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The Research Process Steps 4 to 5

Chapter 4
The Research Process for Basic
& Applied Research

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1. Observation
Broad area of
research interest
identified
2. Preliminary
Data Gathering
Interviewing
Literature survey
3. Problem
Definition
Research problem
delineated
7. Data Collection
Analysis, and
Interpretation
8. Deduction
Hypotheses substantiated?
Research question answered?
4.
Theoretical
Framework

Variables
clearly
identified
and
labelled
5.
Generation
of
Hypothesis
6.
Scientific
Research
Design
9. Report
Writing
10. Report
Presentation
11.
Managerial
Decision
Making
No Yes
Theoretical Framework
A theoretical framework is the foundation of hypothetic-deductive
method.
It represents the beliefs on how variables (phenomena) are related
to each other (model) and an explanation of why these variables
are associated.
From the theoretical framework, then, testable hypothesis can be
developed to examine whether the theory formulated is valid or
not.
Even if hypotheses are not generated theoretical framework is
important for examining the issue under investigation.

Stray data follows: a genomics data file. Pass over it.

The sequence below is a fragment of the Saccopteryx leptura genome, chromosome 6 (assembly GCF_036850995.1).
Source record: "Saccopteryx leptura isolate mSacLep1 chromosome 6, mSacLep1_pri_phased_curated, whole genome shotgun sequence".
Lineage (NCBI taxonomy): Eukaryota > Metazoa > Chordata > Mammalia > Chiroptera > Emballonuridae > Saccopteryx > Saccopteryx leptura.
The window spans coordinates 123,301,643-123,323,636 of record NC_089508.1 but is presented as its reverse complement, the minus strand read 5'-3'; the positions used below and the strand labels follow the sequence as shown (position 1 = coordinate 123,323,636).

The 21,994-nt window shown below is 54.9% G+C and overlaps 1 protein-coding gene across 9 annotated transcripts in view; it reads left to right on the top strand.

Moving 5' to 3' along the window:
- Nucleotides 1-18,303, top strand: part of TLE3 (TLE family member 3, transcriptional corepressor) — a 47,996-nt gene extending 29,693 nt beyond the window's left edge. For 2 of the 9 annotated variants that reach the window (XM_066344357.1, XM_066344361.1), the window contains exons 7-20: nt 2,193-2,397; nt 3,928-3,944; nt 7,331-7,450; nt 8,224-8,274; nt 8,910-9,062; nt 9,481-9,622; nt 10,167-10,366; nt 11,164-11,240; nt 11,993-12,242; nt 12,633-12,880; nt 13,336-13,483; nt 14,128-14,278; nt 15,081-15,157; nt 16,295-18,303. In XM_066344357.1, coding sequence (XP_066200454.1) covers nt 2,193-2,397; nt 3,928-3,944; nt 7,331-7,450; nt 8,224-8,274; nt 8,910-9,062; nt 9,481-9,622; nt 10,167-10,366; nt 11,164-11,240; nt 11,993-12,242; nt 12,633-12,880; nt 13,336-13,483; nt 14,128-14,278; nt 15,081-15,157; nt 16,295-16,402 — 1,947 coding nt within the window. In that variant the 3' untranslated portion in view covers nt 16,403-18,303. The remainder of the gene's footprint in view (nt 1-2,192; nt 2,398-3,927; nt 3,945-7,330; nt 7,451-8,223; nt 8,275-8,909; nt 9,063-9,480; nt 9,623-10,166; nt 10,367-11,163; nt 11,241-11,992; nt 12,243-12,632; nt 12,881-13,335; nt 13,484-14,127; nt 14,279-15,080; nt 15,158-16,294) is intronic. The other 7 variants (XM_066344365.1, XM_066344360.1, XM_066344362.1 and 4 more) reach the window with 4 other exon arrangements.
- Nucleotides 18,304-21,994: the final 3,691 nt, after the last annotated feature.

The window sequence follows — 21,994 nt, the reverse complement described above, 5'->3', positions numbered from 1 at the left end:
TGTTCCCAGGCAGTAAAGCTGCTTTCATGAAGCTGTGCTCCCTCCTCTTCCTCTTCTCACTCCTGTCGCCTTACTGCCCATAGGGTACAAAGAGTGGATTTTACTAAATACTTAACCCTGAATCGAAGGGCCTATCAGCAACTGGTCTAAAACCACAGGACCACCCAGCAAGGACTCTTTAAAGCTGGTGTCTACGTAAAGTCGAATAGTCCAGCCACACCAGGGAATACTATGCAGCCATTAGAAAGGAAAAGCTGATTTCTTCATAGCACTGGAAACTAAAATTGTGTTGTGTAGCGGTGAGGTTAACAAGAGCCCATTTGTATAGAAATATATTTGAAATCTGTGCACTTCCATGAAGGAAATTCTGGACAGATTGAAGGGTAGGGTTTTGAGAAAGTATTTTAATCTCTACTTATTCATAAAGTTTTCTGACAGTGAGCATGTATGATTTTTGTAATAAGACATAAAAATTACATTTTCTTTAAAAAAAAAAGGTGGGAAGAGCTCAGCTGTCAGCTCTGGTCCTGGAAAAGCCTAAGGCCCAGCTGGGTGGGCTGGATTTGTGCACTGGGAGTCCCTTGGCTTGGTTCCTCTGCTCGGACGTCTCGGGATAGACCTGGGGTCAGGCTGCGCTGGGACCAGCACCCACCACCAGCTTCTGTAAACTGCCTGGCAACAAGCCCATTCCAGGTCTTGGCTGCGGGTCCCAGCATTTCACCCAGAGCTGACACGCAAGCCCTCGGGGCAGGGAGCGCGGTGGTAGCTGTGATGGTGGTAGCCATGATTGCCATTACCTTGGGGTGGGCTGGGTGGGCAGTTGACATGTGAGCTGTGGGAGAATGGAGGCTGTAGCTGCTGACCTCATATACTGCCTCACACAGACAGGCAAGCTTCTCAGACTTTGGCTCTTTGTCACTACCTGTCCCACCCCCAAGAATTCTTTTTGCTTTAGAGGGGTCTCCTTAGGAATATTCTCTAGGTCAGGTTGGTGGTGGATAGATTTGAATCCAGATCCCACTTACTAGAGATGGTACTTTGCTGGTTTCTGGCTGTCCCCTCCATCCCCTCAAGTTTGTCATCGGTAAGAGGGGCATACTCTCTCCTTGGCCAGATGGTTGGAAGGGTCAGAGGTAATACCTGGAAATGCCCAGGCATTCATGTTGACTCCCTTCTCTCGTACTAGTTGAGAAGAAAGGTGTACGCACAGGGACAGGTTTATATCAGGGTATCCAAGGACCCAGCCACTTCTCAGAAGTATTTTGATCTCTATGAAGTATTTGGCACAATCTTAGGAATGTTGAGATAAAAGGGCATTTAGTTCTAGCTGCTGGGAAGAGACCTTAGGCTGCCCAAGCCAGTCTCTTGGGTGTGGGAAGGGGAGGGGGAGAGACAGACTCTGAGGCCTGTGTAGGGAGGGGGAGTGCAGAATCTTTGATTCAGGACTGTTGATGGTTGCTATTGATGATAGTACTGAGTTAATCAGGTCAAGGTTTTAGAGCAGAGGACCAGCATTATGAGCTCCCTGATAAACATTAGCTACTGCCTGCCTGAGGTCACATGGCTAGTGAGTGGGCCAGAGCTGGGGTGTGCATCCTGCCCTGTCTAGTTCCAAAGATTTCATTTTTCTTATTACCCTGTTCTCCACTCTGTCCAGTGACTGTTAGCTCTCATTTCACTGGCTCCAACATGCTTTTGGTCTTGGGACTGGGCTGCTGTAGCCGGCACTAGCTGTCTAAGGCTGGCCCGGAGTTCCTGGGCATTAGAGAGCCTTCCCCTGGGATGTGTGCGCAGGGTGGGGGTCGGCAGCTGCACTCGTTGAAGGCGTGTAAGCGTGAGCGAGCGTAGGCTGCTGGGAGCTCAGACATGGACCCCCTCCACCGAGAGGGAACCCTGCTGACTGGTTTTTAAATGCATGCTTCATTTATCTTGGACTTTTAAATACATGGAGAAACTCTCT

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Variables
A variable is anything that can take on varying
values. The values can differ at various times
for the same object or person, or at the same
time for the different objects or persons.
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Examples of Variables
Production Units
Absenteeism
Motivation
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Types of Variables
The dependent variable (criterion variable)
The independent variable (predictor variable)
The moderating variable
The intervening variable
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Dependent Variable
The main variable that lends itself for
investigation (the variable of primary interest
of research)
Through the analysis of dependent variable,
it is possible to find solutions to the problem
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Exercises of Dependent Variable
An applied researcher wants
to increase the performance
of organizational members in a
particular bank

What would be the dependent
variable in this case?
A marketing manager wonders
why the recent advertisement
strategy does not work


What would be the dependent
variable here?
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Independent Variable
An independent variable is one that influences
the dependent variable in either a positive or
negative way
Therefore, when independent variable is
present, dependent variable is also present,
and with each unit of increase in the
independent variable, there is an increase or